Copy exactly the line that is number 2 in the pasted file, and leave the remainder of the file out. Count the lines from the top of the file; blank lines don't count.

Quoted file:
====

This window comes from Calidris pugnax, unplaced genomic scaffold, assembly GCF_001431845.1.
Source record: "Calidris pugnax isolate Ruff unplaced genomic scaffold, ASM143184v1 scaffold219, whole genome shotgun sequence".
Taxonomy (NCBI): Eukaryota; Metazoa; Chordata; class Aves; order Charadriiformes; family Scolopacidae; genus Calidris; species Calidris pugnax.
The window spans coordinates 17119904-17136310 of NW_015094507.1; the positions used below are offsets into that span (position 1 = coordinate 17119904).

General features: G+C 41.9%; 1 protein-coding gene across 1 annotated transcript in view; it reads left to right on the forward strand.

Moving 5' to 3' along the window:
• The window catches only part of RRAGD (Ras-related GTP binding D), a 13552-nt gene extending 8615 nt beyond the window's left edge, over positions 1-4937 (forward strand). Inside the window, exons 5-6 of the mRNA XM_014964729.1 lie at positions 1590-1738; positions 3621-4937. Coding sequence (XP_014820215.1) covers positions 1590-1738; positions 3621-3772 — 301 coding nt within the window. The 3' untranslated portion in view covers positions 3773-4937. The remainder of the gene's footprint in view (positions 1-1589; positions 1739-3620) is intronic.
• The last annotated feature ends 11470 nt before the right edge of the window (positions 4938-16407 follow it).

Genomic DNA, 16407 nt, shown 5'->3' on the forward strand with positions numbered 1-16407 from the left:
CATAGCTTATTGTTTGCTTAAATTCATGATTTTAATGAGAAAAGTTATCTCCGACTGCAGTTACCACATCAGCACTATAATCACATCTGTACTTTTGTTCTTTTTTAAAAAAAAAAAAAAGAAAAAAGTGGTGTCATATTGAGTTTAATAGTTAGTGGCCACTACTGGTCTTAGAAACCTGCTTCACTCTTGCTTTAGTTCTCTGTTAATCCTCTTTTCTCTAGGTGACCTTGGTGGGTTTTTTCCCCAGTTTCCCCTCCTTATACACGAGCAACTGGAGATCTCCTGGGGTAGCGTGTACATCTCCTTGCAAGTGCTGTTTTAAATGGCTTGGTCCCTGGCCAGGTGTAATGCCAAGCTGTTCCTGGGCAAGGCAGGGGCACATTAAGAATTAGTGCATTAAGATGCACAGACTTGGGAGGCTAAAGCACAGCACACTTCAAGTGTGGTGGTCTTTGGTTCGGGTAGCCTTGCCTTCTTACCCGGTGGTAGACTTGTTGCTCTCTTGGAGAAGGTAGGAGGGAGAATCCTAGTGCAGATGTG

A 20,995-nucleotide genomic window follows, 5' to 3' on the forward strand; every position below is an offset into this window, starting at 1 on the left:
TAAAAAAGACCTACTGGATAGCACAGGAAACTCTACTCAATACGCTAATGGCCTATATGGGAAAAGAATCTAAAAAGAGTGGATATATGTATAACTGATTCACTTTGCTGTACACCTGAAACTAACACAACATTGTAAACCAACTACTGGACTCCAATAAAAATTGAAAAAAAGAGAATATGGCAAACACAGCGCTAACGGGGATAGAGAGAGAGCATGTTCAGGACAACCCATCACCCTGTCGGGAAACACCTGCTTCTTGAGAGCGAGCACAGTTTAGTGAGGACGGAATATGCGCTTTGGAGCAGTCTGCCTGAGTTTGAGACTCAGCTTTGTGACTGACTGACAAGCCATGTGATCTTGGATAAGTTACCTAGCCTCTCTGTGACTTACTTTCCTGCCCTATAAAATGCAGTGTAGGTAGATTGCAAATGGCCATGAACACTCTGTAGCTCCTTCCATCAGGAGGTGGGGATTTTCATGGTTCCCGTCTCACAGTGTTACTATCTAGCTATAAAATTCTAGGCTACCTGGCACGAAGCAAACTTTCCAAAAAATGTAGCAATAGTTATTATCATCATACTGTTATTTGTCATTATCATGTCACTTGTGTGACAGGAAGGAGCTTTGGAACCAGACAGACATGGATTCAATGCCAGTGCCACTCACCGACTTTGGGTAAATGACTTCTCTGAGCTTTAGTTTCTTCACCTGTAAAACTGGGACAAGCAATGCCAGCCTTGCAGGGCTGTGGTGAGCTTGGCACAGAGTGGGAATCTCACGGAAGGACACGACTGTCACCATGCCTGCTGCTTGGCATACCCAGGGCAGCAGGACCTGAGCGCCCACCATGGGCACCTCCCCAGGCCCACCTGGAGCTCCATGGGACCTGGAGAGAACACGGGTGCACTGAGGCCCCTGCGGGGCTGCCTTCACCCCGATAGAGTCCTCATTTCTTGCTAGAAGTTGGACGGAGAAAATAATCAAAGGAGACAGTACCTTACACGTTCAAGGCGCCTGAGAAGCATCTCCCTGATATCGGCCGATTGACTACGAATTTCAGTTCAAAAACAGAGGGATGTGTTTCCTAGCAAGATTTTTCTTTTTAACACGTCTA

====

Source record: "Calidris pugnax isolate Ruff unplaced genomic scaffold, ASM143184v1 scaffold219, whole genome shotgun sequence".